Blacktie Photos by: Pamela Cress

 Lacey Montez , a recipient of this year's Summit Award, with her sponsor and nominating supporter, Brendan Doyle.
Lacey Montez , a recipient of this year's Summit Award, with her sponsor and nominating supporter, Brendan Doyle.

Pamela Cress

People generally don't recall much about a candidate's bids for a public office, but the 800 friends that came out on April 5th, to roast Bruce Benson seemed to remember everything about his campaign and did not resist the urge to needle him about it.

"Bruce wanted to run for governor in the worst way," said Denver Mayor John Hickenlooper, one of the people roasting Benson at the sixth annual benefit for the Colorado I Have a Dream Foundation (CIHAD). “And he did." And so the barbs and gibes continued, as the power crowd gathered and networked at the Hyatt Regency Downtown.

If you were a democrat you kept that mostly to yourself as the largely Republican supporters mingled and mixed, looking at silent auction items and enjoying the early spring evening. Of course the fact that Benson was a four-time chairman of the Colorado Republican Party had something to do with it.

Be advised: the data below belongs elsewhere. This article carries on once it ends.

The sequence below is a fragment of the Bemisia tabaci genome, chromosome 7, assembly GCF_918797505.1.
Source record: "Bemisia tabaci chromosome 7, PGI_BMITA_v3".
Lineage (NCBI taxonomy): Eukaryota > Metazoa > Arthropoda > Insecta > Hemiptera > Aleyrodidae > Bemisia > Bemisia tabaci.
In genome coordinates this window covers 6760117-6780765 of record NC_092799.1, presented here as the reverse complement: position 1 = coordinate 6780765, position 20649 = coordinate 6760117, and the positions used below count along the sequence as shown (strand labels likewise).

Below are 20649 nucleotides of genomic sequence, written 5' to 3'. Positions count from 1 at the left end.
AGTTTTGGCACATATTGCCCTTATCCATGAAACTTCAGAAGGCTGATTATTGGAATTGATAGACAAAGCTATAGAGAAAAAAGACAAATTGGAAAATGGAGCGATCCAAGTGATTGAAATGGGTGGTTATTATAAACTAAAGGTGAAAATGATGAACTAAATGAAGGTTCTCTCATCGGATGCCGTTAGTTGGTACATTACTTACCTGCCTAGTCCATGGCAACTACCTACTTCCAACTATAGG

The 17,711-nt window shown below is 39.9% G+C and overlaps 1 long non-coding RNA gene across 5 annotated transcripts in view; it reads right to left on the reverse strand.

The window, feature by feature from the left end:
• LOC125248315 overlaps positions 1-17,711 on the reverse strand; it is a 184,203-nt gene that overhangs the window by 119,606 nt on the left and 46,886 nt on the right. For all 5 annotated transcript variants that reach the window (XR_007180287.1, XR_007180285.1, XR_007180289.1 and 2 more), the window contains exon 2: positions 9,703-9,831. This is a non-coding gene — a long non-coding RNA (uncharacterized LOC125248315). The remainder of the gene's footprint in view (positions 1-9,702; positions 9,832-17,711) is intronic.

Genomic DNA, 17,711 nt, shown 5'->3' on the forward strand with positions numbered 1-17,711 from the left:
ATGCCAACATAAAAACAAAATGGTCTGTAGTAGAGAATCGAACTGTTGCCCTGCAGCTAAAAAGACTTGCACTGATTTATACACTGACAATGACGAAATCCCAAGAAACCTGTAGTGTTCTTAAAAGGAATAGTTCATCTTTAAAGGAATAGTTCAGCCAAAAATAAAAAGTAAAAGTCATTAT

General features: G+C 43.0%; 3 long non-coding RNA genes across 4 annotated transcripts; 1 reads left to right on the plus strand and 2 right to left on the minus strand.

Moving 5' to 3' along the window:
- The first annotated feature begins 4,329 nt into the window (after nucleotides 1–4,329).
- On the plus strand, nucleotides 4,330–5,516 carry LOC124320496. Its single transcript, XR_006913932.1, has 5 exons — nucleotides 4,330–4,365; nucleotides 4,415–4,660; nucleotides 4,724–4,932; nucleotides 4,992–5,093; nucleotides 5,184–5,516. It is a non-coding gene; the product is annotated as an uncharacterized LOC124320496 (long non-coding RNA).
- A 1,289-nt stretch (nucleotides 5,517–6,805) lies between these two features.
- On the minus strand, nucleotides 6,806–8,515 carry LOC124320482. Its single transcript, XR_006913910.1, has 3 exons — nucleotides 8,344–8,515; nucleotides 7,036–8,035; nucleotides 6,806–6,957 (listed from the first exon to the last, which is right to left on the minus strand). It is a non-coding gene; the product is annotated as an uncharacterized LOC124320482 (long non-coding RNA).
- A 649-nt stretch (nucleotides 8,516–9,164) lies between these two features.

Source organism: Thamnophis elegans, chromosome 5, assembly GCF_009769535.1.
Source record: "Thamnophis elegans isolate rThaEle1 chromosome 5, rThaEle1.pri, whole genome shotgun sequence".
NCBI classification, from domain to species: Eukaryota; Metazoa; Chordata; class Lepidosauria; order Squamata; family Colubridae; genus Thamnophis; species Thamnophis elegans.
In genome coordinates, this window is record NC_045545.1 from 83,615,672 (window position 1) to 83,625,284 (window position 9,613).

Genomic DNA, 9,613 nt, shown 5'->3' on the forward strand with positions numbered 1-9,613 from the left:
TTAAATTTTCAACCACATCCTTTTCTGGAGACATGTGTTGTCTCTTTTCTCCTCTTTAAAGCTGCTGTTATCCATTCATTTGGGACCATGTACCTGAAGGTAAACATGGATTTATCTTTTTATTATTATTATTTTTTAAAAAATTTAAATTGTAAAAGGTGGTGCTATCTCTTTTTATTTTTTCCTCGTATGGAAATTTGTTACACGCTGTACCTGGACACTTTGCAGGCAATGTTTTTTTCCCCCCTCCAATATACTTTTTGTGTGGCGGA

As guests sat down to their ribeye dinner scrumptiously prepared by the Hyatt catering staff, everyone was anxious to hear the jokes and comments for this year's roast, judging from the performances of the previous five years that this successful event has been produced. Supporters didn't forget the ultimate reason they came, however, in helping at-risk Denver students in the CIHAD program, as was evidenced by the record $225,000 raised by this event.

The program began with the introduction of this year's Summit Award recipients: Lacey Montez of Thornton, who has overcome much adversity in order to graduate from Arvada High school this May. She suffered the death of her mother and grandmother at an early age and was raised by her grandfather. She has been a part of the CIHAD Dreamer program since she was in 4th grade.

Corey Morgan, graduating from East High School this May, was the second Summit Award recipient and lives in Five Points. He also has been a part of the CIHAD Dreamer program since the 4th grade. Corey told the crowd that, "Without CIHAD, we'd be in the streets and probably part of a gang. We definitely wouldn't be graduating from high school."

Both students get an extra $1,000 toward their future I Have a Dream post-secondary educational assistance.